Neuro-ophthalmic manifestations of Polyarteritis Nodosa

From EyeWiki

PAN is a medium vessel vasculitis that may affect the eye and the CNS. Ocular findings may include inflammatory episcleritis, scleritis, keratitis, retinal vascular occlusions, and ocular ischemic syndrome. Retinal (e.g., cotton wool spots) and choroidal (e.g., choriocapillaris) ischemia may be present and fluorescein angiogram may be helpful. Neuro-ophthalmic manifestations from CNS vasculitis may include afferent (optic neuropathy, homonymous hemianopsia) or efferent presentations depending on the location of the inflammatory process. Ophthalmologists should be aware of the clinical manifestations of PAN and consider the diagnosis in patients with vasculitis.

Disease Entity

Polyarteritis nodosa (PAN) is a rare multisystem vasculitis of medium-sized arteries.[1] Arteries in any part of the body may be affected by PAN including the cardiovascular, nervous, and Gastrointestinal systems. The renal arteries are the most affected arteries in PAN. Weakening central nervous system (CNS) arteries may result in aneurysms and have a higher likelihood of rupture, leading to hemorrhagic infarcts. Arteries may also become stenotic due to chronic inflammation resulting in thrombosis. Intermixed aneurysms and thrombosis are classic findings on angiography in patients with PAN.[1][2] [3]


The annual incidence and prevalence of biopsy proven PAN were 0.7 and 6.3 per 100,000, respectively.[2] The incidence of PAN with ocular involvement is 10 to 20 percent and most often presents with vasculitis of the retinal and choroidal arteries.[4] PAN has a male predominance and typically presents in aged patients 40 to 60. It is often associated with Hepatitis B, and HBV-PAN has a frequency of 7 to 10 percent.[5] PAN occurs most frequently in areas that are endemic for HBV.[5] There is overlapping classification systems of PAN between the American College of Rheumatology (ACR), Chapel Hill Consensus Conference (CHCC), and the Lanham criteria which influences incidence and prevalence.[6] There are ongoing efforts to develop a validated algorithm with high sensitivity and specificity for differentiating between various forms of microscopic vasculitis using the previous criteria sequentially.[6]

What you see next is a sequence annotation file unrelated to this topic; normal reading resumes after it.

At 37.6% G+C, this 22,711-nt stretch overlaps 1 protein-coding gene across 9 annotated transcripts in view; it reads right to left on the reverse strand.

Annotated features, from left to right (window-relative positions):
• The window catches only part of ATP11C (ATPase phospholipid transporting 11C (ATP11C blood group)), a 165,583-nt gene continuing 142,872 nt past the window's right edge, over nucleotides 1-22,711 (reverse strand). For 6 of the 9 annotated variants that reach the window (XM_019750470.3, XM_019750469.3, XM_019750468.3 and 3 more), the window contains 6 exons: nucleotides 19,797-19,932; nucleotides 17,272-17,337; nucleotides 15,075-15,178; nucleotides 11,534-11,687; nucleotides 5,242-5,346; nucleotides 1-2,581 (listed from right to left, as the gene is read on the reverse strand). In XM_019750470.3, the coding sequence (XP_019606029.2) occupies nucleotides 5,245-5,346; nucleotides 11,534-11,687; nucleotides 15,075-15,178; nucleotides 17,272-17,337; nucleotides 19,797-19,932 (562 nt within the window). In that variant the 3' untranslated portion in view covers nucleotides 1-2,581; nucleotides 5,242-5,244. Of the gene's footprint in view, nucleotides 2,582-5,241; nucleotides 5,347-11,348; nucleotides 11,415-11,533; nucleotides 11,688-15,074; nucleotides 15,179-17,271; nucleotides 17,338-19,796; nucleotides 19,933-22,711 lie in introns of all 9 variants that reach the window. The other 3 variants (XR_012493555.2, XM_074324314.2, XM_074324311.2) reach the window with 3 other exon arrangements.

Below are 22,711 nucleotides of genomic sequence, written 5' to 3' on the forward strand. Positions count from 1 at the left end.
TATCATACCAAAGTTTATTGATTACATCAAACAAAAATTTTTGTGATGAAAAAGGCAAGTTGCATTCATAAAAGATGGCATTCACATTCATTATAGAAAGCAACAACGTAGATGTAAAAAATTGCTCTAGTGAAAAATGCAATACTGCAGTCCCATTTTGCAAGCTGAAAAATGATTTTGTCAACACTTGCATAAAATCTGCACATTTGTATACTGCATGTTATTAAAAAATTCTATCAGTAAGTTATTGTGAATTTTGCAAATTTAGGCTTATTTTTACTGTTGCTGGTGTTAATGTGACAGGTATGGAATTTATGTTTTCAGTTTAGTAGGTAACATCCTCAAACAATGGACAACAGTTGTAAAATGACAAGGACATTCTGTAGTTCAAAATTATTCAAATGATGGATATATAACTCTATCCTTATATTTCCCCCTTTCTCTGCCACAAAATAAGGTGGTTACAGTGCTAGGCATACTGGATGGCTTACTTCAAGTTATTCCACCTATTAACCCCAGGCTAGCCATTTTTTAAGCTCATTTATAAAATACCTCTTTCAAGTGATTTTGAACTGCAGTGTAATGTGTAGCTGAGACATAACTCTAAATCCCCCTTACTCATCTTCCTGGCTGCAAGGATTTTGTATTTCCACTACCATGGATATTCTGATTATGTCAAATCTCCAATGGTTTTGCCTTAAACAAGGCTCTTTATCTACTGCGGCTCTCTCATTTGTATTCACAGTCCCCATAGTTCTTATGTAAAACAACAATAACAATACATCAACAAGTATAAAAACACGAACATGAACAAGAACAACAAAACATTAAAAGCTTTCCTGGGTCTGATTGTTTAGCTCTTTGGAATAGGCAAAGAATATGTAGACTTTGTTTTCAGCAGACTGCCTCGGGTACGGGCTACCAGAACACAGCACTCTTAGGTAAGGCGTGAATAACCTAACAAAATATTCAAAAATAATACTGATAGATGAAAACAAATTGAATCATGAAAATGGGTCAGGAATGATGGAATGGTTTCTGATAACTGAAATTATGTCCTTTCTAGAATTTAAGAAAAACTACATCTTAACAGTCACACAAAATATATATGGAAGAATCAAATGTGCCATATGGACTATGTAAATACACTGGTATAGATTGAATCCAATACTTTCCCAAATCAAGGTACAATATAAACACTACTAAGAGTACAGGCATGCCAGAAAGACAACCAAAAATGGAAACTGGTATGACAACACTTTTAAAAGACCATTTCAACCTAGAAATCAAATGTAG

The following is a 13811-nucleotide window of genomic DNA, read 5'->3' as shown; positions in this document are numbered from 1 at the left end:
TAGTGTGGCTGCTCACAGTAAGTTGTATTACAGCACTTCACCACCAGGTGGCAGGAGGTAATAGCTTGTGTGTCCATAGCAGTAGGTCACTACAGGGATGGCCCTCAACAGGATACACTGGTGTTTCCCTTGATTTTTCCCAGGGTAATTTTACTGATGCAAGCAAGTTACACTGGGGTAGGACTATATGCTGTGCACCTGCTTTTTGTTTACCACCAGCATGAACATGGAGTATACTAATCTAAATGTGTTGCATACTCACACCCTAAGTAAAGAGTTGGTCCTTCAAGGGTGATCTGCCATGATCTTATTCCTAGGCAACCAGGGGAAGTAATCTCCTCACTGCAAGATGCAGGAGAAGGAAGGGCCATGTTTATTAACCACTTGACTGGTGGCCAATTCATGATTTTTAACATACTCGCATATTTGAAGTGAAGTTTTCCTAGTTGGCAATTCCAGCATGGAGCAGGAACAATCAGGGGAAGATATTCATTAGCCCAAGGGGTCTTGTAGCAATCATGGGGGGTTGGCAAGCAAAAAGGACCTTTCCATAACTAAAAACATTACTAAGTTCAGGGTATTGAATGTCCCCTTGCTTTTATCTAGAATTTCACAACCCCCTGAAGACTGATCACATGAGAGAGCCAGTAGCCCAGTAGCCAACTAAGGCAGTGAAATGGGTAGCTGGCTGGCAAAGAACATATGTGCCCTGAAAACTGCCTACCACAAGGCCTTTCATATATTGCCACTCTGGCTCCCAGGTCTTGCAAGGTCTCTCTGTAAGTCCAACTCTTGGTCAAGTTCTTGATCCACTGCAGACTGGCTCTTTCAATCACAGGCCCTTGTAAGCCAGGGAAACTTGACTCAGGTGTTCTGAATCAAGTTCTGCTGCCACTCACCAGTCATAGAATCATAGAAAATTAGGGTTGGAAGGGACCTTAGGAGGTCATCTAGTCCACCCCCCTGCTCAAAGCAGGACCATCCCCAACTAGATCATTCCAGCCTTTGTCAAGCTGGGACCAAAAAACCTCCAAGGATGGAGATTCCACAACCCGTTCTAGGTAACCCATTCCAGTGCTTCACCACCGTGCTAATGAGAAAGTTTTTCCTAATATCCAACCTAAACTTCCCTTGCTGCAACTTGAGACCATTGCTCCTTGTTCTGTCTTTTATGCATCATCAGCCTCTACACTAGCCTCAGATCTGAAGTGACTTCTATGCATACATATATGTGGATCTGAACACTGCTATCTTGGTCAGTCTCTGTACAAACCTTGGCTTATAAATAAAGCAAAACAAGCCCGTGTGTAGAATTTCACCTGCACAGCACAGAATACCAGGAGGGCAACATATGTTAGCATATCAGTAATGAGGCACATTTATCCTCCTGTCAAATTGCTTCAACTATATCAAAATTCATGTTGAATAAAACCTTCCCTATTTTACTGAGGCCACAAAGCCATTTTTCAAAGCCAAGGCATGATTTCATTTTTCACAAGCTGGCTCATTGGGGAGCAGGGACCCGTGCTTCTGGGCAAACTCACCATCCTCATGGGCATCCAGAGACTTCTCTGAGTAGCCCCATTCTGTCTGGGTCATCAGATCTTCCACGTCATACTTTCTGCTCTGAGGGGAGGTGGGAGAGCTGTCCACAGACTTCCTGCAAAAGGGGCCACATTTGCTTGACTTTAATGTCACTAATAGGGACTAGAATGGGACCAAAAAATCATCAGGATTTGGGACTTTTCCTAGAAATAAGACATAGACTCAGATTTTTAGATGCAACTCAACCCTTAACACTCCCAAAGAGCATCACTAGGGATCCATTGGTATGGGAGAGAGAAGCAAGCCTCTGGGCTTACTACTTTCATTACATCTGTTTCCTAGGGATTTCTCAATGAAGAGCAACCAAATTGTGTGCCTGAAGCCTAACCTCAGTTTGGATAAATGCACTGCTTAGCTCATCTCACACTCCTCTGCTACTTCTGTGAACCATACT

The pathophysiology of PAN is not completely understood. It is believed to be an underlying genetic predisposition that is triggered by an environmental stimulus. In a subset of patients, PAN is associated with a mutation in “cat eye syndrome” critical region protein 1 (CECR1) which leads to a deficiency of adenosine deaminase-2 (DADA2).[2] DADA2-PAN presents at a younger age, with most patients coming to clinical attention before age 10. This mutation is also associated with more severe symptoms and a higher rate of stroke.[2]

The exact etiology of the inflammatory cascade in PAN is unknown. However, it is assumed that an inciting triggering event of the inflammatory cascade results in endothelial damage of medium sized arteries. Endothelial dysfunction may be due to direct damage or be cytokine or antibody mediated process, the latter of which is supported by high levels of IL-2, IL-8, and interferon-gamma documented in PAN.[5] This inflammatory milieu recruits’ leukocytes to the arterial media with subsequent disruption of the internal elastic lamina leading to thickening of the intima, edema, or thrombosis eventually causing arterial occlusion.[5][7]

PAN is associated with hepatitis B (HBV) or hepatitis C (HCV) infections, with the onset of PAN most commonly occurring within 6 months of HBV infection.[1] [5][8] Serum immune-complex levels suggest that HBV-PAN is mediated by the deposition of immune complexes and consumption of complement leading to arterial inflammation.[5] A temporal relationship between HBV and PAN, with both having decreased in incidence since the implementation of widespread vaccination against HBV, which accounts for the frequency of HBV-PAN falling from 36% to 7% since the 1970s.[5] [8] However, HBV or HCV serologies are not positive in all patients, nor are immune complexes isolated frequently in cases that are not associated with HBV. Therefore, their role in the pathogenesis of idiopathic PAN remains unclear.[5] However, the positive response to immunosuppressive therapies, may support an immunologic underlying mechanism.[5]